At the point your child is joining the school, they already know how to communicate in their first language. All curricula in the world use the first language as the language of communication and instruction with the learners. For them to learn what they do not know, you must communicate with them in a language they understand and start with what they know.

Here, teachers prepare learners to be ready to learn. At this stage your child will be learning to read, on the other hand, learners from higher grades read to learn. They will be introduced to vowels, numerals, and alphabets. They will be taught how to read them and pronounce them correctly. All teachers are trained on how to introduce these to learners in stages.

When you force your child to start communicating in a foreign language, you completely disrupt their learning and development process. You are literally forcing them to speak a language they don’t understand.

Many parents copy the western world life, they want their children to master and speak the English language just like the European children from the western culture. What they fail to understand is that most of the western countries use English as their first language. They are born with everyone around them speaking and communicating in English.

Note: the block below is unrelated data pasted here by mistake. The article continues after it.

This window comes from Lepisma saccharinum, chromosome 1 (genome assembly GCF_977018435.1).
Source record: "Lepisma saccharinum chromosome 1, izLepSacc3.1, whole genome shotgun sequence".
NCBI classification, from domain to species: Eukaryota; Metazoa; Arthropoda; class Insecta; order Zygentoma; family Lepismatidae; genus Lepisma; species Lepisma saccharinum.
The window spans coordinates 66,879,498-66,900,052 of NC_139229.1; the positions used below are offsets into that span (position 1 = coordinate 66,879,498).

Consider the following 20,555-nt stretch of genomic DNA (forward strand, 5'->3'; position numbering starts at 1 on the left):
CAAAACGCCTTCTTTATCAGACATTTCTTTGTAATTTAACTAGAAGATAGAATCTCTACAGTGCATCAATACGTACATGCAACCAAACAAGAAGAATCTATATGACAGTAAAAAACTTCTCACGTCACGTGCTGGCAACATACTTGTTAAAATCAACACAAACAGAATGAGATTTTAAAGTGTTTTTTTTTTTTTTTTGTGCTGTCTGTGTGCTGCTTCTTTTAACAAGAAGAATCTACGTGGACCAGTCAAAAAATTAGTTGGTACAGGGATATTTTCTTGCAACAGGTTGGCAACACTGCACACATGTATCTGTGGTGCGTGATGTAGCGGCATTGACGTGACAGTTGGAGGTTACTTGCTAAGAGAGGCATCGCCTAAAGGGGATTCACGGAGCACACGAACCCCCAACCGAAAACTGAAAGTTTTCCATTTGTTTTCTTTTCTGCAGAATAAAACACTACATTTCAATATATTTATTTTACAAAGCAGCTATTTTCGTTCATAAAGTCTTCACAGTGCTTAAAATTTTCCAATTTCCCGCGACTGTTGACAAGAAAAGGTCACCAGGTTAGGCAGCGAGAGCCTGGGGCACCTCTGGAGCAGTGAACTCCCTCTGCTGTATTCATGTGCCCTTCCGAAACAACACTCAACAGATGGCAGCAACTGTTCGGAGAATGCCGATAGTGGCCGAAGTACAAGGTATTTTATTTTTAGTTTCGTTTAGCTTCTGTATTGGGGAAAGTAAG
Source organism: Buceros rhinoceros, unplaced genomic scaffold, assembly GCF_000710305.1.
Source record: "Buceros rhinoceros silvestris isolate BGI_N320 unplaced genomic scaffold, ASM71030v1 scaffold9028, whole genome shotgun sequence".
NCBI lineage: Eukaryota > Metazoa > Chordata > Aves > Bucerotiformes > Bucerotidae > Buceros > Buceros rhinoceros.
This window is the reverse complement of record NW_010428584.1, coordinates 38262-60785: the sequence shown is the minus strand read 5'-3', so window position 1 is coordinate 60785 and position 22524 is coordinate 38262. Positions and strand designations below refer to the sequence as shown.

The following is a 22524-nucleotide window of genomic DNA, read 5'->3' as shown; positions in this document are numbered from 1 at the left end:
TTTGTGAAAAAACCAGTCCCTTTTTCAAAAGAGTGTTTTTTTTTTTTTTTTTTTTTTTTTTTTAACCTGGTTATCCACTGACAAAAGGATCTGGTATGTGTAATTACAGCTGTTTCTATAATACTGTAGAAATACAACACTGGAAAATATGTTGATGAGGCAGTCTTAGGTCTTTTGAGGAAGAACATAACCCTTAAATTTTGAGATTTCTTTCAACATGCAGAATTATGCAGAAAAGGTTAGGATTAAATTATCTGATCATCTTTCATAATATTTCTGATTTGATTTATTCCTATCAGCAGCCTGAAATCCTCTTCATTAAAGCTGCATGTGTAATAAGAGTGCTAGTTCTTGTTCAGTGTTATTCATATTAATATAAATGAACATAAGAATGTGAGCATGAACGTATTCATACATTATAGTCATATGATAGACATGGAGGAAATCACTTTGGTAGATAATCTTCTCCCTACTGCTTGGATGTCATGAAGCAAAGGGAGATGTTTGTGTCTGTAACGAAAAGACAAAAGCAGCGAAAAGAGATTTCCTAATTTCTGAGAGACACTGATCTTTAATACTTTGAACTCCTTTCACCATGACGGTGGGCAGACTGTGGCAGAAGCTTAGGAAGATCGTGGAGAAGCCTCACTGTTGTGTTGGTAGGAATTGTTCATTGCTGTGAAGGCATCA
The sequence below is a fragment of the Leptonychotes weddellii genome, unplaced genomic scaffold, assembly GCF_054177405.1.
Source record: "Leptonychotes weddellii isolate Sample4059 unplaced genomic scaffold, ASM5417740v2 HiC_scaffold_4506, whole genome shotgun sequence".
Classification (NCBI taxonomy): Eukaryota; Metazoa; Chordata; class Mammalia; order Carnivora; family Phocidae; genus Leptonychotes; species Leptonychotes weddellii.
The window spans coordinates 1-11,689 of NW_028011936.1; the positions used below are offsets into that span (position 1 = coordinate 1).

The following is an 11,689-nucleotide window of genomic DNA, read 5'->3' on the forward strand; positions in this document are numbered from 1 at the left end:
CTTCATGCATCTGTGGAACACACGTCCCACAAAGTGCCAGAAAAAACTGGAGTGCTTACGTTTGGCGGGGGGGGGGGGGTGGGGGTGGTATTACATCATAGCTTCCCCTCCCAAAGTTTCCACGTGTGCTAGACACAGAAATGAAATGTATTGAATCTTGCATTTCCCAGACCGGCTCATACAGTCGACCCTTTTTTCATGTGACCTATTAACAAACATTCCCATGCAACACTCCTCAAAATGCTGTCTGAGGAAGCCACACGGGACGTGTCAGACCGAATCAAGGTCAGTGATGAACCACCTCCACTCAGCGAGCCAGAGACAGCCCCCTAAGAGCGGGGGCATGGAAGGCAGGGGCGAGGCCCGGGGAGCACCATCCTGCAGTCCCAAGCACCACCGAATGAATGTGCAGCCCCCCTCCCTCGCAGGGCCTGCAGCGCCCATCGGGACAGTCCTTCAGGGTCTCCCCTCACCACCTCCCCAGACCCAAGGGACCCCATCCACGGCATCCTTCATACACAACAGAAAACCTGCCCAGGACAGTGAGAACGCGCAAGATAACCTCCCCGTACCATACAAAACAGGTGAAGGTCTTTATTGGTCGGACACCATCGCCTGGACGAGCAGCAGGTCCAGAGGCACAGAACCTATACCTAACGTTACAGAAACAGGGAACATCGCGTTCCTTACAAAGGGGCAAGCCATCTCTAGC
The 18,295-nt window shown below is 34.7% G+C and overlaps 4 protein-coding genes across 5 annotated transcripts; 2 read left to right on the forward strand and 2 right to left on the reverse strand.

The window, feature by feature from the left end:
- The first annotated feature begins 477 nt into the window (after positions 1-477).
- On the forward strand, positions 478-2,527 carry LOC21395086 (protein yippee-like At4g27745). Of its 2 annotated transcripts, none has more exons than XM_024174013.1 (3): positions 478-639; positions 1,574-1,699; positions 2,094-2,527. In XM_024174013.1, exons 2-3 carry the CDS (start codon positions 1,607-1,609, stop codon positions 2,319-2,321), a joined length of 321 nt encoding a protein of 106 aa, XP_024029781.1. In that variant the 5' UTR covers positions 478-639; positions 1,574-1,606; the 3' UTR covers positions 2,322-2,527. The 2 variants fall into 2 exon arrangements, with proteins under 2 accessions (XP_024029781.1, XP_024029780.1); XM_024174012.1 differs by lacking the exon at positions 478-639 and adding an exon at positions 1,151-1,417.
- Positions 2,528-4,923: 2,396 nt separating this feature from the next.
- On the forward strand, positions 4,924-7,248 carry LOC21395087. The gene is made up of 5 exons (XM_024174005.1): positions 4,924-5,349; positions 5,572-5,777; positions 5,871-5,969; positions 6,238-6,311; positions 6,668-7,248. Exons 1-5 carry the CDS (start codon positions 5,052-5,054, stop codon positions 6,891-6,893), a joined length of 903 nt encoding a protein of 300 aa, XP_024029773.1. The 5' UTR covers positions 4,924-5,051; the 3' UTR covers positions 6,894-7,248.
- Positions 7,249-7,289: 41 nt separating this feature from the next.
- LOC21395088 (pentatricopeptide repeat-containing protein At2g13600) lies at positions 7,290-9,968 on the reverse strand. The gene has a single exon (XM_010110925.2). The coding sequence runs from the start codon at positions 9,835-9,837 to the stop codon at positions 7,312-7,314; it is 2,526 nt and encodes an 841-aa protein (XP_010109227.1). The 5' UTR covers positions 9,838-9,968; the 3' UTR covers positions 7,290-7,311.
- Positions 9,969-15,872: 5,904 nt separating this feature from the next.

Once the foundation of a child in the learning process has been tampered with, it is so hard to undo it. They will grow up constructing sentences with poor grammar, and tenses, and this will affect their writing as well. It is therefore critical that your child should be handled by a professional who will understand the processes your child should undergo in learning.

It affects their self-esteem

Children who converse in English with either their peers or elders do so not because they like it but because their parents have instructed them to do so. The fear that dad or mum will punish me if they find me speaking in Swahili or vernacular forces your child to live in fear knowing that someone is watching them. This denies your child the freedom of being children and freely expressing themselves in a language they understand well.